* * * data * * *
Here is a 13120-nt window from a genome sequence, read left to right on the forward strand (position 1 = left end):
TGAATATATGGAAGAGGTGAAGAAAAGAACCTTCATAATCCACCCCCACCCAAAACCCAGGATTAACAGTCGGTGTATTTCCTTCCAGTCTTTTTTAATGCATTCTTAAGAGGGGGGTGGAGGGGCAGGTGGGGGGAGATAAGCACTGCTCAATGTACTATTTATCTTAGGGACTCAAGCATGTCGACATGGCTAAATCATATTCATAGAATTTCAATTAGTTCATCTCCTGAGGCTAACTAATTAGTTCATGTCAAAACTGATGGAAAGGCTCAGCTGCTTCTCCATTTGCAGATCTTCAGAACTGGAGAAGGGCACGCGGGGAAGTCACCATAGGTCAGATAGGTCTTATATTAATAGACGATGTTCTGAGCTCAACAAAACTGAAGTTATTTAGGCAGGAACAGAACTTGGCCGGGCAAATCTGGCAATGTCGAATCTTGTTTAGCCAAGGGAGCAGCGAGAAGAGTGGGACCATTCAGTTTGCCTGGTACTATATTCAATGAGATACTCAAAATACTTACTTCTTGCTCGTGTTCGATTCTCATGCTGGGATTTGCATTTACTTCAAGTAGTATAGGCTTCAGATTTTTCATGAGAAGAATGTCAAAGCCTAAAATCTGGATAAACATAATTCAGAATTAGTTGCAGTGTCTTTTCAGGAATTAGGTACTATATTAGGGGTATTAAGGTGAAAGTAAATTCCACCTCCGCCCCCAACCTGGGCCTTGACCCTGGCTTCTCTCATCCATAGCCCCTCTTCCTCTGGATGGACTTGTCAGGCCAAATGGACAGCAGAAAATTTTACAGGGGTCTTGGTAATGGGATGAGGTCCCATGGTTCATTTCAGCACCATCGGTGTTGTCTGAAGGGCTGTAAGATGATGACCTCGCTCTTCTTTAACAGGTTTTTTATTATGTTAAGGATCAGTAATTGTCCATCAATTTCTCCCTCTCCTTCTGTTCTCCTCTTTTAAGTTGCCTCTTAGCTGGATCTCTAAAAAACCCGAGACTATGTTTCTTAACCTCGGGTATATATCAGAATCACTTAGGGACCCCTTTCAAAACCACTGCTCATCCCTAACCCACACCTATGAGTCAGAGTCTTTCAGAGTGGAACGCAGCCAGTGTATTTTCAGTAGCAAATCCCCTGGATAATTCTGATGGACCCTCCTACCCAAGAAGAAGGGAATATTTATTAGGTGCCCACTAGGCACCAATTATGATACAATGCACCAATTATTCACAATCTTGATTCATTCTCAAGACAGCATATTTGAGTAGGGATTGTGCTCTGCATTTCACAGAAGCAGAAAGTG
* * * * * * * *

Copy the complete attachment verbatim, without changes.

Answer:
Here is a 13120-nt window from a genome sequence, read left to right on the forward strand (position 1 = left end):
TGAATATATGGAAGAGGTGAAGAAAAGAACCTTCATAATCCACCCCCACCCAAAACCCAGGATTAACAGTCGGTGTATTTCCTTCCAGTCTTTTTTAATGCATTCTTAAGAGGGGGGTGGAGGGGCAGGTGGGGGGAGATAAGCACTGCTCAATGTACTATTTATCTTAGGGACTCAAGCATGTCGACATGGCTAAATCATATTCATAGAATTTCAATTAGTTCATCTCCTGAGGCTAACTAATTAGTTCATGTCAAAACTGATGGAAAGGCTCAGCTGCTTCTCCATTTGCAGATCTTCAGAACTGGAGAAGGGCACGCGGGGAAGTCACCATAGGTCAGATAGGTCTTATATTAATAGACGATGTTCTGAGCTCAACAAAACTGAAGTTATTTAGGCAGGAACAGAACTTGGCCGGGCAAATCTGGCAATGTCGAATCTTGTTTAGCCAAGGGAGCAGCGAGAAGAGTGGGACCATTCAGTTTGCCTGGTACTATATTCAATGAGATACTCAAAATACTTACTTCTTGCTCGTGTTCGATTCTCATGCTGGGATTTGCATTTACTTCAAGTAGTATAGGCTTCAGATTTTTCATGAGAAGAATGTCAAAGCCTAAAATCTGGATAAACATAATTCAGAATTAGTTGCAGTGTCTTTTCAGGAATTAGGTACTATATTAGGGGTATTAAGGTGAAAGTAAATTCCACCTCCGCCCCCAACCTGGGCCTTGACCCTGGCTTCTCTCATCCATAGCCCCTCTTCCTCTGGATGGACTTGTCAGGCCAAATGGACAGCAGAAAATTTTACAGGGGTCTTGGTAATGGGATGAGGTCCCATGGTTCATTTCAGCACCATCGGTGTTGTCTGAAGGGCTGTAAGATGATGACCTCGCTCTTCTTTAACAGGTTTTTTATTATGTTAAGGATCAGTAATTGTCCATCAATTTCTCCCTCTCCTTCTGTTCTCCTCTTTTAAGTTGCCTCTTAGCTGGATCTCTAAAAAACCCGAGACTATGTTTCTTAACCTCGGGTATATATCAGAATCACTTAGGGACCCCTTTCAAAACCACTGCTCATCCCTAACCCACACCTATGAGTCAGAGTCTTTCAGAGTGGAACGCAGCCAGTGTATTTTCAGTAGCAAATCCCCTGGATAATTCTGATGGACCCTCCTACCCAAGAAGAAGGGAATATTTATTAGGTGCCCACTAGGCACCAATTATGATACAATGCACCAATTATTCACAATCTTGATTCATTCTCAAGACAGCATATTTGAGTAGGGATTGTGCTCTGCATTTCACAGAAGCAGAAAGTG